Fortunately, since every employee in the Orange PLC Company is his or her own boss, the cultural structure of the company has spurred a continuous growth in the competitive market. Related to changes in organizational structure are the variations in job design and new structures which provide the employees with an opportunity within the work activities.
Moreover, the Orange PLC organization exhibits flexibility in its organizational structure that enables jobs to be redesigned thus, facilitating work-based innovations (Griffin and Moorhead 31).
Orange PLC Company has created a healthy work environment and personal growth perspectives that apply to all situations since all the vital controls organs of the company are centralized. Through centralized and properly designed training procedures, talent promotion, and motivation, productive behavior internalization has presented the best alternative ways of solving problems in role execution.
Since the Orange PLC employees have taken a positive attitude to embrace change and create an environment that motivates change, quantifiable change has become a reality in the organization (Griffin and Moorhead 31).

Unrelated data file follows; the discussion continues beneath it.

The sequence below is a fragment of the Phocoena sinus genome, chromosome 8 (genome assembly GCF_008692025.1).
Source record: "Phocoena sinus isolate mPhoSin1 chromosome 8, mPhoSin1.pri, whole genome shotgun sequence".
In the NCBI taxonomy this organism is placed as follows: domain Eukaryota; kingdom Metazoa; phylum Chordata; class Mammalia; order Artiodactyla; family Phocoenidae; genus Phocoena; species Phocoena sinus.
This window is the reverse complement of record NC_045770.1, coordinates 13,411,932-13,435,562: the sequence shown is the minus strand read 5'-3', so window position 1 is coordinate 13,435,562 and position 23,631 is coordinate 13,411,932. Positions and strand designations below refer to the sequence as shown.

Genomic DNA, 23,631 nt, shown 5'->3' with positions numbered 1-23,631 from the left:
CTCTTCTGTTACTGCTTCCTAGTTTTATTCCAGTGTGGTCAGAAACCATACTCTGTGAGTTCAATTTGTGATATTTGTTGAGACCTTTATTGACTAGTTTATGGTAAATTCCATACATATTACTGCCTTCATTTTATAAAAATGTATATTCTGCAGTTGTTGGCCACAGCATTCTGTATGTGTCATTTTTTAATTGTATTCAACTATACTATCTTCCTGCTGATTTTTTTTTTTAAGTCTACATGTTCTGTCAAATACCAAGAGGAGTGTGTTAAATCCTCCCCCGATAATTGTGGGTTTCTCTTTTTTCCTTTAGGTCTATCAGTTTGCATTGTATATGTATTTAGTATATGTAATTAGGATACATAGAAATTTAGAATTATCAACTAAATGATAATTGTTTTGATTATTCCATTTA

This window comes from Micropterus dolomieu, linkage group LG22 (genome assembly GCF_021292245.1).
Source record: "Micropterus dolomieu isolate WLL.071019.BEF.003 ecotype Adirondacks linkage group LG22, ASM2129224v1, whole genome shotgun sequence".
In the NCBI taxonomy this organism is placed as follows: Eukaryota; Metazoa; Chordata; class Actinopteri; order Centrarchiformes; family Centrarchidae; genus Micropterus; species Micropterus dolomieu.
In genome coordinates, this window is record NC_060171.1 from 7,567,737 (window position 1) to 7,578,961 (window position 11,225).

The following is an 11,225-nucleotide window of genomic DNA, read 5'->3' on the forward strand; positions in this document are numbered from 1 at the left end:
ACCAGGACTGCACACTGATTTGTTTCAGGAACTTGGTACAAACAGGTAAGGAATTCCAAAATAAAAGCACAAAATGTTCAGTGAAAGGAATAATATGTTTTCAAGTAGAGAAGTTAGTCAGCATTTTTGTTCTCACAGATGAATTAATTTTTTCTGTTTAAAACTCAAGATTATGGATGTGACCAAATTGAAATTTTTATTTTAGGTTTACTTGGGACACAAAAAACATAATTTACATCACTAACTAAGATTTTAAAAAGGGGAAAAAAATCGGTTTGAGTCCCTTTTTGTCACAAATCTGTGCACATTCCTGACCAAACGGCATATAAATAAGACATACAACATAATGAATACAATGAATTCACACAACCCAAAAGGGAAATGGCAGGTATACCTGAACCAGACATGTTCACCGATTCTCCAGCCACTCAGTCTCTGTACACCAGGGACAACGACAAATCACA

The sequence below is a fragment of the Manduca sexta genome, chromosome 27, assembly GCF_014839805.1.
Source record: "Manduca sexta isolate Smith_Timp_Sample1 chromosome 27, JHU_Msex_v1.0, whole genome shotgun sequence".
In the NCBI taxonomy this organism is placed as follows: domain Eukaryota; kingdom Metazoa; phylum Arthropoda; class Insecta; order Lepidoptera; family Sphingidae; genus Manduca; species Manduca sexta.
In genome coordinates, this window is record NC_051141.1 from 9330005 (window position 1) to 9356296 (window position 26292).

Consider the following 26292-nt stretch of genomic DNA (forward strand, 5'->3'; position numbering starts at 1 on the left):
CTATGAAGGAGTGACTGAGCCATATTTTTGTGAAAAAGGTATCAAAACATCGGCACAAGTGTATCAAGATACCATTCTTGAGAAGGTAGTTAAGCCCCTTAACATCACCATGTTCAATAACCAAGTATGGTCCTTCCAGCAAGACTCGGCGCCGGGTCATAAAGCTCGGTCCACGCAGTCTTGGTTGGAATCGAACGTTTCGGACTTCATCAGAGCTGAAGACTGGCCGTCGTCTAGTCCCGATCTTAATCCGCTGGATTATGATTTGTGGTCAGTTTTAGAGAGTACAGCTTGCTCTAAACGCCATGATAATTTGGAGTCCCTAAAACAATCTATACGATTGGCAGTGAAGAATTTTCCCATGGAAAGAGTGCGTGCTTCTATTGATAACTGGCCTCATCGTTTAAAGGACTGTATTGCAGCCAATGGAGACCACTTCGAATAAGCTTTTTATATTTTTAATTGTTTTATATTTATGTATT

The Orange PLC institution is made up of formal systems of monitoring operations, reviewing performance and rewarding achievements. Employees’ behaviors in the company are influenced by the mutual interests that exist between the company and its workers. This mutual interest offers superordinate objective, which can be achieved only through the combined determination of the organization (employer) and individual workers in a formalized production control system (Flamholtz and Randle 16).
Negotiation at the Orange PLC Company
Negotiation in an organization refers to strategies adopted by an organization to introduce an element of change that is meant to improve on the performance of that organization. Negotiation is necessary whenever redundancy becomes the norm of organization performance. The Orange PLC Company has restructured to introduce innovation department in the last two years to properly monitor and manage the logistics and challenges that might exist in the transit channels of product improvement.